Comparing SCA to Microsoft platform technologies



I posted about SCA previously. My take on it is, SCA isn’t really about interop. But many people think it is, so I post about it here, on the interop blog.


Sometimes people ask me to compare SCA with what Microsoft offers. Here’s my take.


A large part of SCA is oriented toward consolidating the disparate communications models and APIs within Java. Java does remoting with RMI and RMI/IIOP; web-services via JAX-RPC or JAX-WS; asynchronous invocation with JMS; JCA for packaged apps, and so on. Lots of communication models. SCA proposes to unify them. Within the SCA family, the spec covering Java annotations and APIs, and the spec covering Java component implementation specifically deal with this.


Microsoft views this part of SCA as a big endorsement of the approach we have taken in Windows Communication Foundation, part of the .NET Framework v3.0 that shipped in December 2006. WCF consolidates various disparate communications models in .NET into one generalized programming model, with support for interop protocols (WS-* or web-oriented services), binary optimizations, reliable or asynchronous messaging, pub/sub, and others. Because of the clear value for customers in simplifying communications, WCF is the leading model in the industry for communications frameworks. Unlike SCA, WCF is not a spec; WCF is available now (a free download), and is currently being used in production applications. and, the performance of WCF apps, rocks!


Some of SCA goes beyond the basic communication plumbing, and attempts to address the larger and more complex issues surrounding the description, modeling, assembly and management of distributed systems. These are hard problems; Microsoft has been working in this area for many years, and steadily delivering infrastructure to address customer needs. For example, is shipping technology. In the .NET Framework 3.5, we’ll deliver integration between WCF and WF, and the version of Visual Studio mated to .NET 3.5, Visual Studio 2008, will provide modeling tools to truly democratize the construction and deployment of conversational service-oriented applications. System Center 2007, currently shipping, enables management of distributed applications. We expect to continue to steadily deliver evolutionary innovations in these areas over time.

Comments (8)

  1. johaneltes says:

    I would say that .Net WCF is purely about communicating across a networked protocol. SCA is a programming model based on dependency injection. It doesn’t enforce communication. It is about associating a service reference expressed using some interface technology with a service implementing that interface. The way the consumer and provider are wired may or may not imply communication. Much for the same reason, SCA is a vehicle for design-time re-use, while WCF targets runtime re-use.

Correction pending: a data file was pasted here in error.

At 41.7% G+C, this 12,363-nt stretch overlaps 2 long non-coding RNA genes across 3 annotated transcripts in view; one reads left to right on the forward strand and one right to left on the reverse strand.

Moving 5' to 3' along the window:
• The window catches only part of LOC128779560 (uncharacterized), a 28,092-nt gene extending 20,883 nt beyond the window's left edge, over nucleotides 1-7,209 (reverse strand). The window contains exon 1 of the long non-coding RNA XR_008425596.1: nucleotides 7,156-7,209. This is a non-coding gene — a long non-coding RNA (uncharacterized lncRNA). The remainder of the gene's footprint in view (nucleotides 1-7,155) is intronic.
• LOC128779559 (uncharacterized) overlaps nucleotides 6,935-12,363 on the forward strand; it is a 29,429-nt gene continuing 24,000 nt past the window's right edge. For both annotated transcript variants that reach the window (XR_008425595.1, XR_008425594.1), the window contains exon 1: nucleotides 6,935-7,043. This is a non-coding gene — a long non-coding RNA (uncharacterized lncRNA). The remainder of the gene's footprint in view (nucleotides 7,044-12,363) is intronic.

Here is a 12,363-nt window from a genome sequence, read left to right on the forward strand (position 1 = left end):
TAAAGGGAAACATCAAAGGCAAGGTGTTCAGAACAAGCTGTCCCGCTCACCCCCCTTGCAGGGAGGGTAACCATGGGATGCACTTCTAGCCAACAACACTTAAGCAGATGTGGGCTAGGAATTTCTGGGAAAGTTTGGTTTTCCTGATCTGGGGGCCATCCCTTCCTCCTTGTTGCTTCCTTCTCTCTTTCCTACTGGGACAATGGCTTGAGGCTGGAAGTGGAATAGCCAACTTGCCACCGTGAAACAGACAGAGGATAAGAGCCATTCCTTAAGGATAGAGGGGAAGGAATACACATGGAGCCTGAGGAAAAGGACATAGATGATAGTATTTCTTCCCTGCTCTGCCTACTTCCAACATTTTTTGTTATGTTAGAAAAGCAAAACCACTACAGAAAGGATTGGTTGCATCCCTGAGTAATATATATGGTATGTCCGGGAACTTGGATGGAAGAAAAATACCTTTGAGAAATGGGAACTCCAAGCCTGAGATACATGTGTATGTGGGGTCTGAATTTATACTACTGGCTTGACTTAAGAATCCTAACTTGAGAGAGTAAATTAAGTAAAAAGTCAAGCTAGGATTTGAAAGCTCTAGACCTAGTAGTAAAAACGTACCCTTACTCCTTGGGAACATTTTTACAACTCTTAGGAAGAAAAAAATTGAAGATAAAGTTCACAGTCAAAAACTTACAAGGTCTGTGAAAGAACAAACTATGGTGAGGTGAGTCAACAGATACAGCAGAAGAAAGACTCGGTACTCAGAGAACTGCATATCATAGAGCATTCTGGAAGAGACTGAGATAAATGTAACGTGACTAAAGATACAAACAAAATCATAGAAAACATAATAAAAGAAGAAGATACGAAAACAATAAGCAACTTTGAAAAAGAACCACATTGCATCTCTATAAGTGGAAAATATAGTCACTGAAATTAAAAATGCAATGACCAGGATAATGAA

2. DotNetInterop says:

    Yes, well said.  SCA is about standardizing a programming model – that’s the primary goal.  WCF obviously offers a programming model, but its driven by the primarily goal of interop on the wire.

  3. Dennis says:

    SCA is not only a spec. The standard has been implemented bij IBM and is widely supported in their tooling. It’s already deployed in production.

    Als BEA and Oracle have implemented (parts of) the spec in the productline and have SOA based application in production.

  4. DotNetInterop says:

    Dennis, thanks for the comment.

    Saying "SCA is not only a spec" seems odd to me.  SCA is in fact a specification, and only a specification.  Or if you want to be accurate, a set of specifications.  The fact that the specification has been implemented does not change the nature of SCA.  

    I am nitpicky, so here’s something else:  You’ve said "The standard has been implemented…"  but that seems an error to me, because while SCA is a specification, it is not a STANDARD, not yet anyway, as far as I am aware.  I thought that OASIS was forming technical committees just recently, like just this week, to adopt SCA as a formal standard, but it is not a standard, not officially, not yet.  It probably will be soon, though. how soon?  I don’t know.

    I take your points though – There are actual implementations of the SCA specs, at least partial implementations.  Great.  I guess we can then remove the "SCA is a spec and WCF is actually implemented" as a difference.  SCA is actually a spec, and furthermore there are some implementations of the spec.

    I still believe though, that the primary difference between WCF and SCA is that WCF is about wire-level interop and SCA is about a portable programming model.  Surely, WCF exposes a programming model, but that’s not its main goal.  

  5. Kurt says:

    First, you said "Microsoft views this part of SCA as a big endorsement of the approach we have taken in Windows Communication Foundation".    Then, you say "the primary difference between WCF and SCA is that WCF is about wire-level interop and SCA is about a portable programming model".  So can you explain how it’s an endorsement  of your approach when they aren’t about the same thing?

    You set up the strawman that "SCA is oriented toward consolidating the disparate communications models and APIs within Java", then you knock it down with WCF.

    You then agree isn’t what SCA is about communications.   Are you in marketing?

  6. huh? SCA is an endorsement of WCF ? Seriously? I posted earlier in the summer about SCA and make a statement

  7. DotNetInterop says:

    Kurt, I was going to reply, but then got carried away so I made it another post.

    http://blogs.msdn.com/dotnetinterop/archive/2007/09/17/sca-is-an-endorsement-of-wcf.aspx

  8. huh? SCA is an endorsement of WCF ? Seriously? I posted earlier in the summer about SCA and make a statement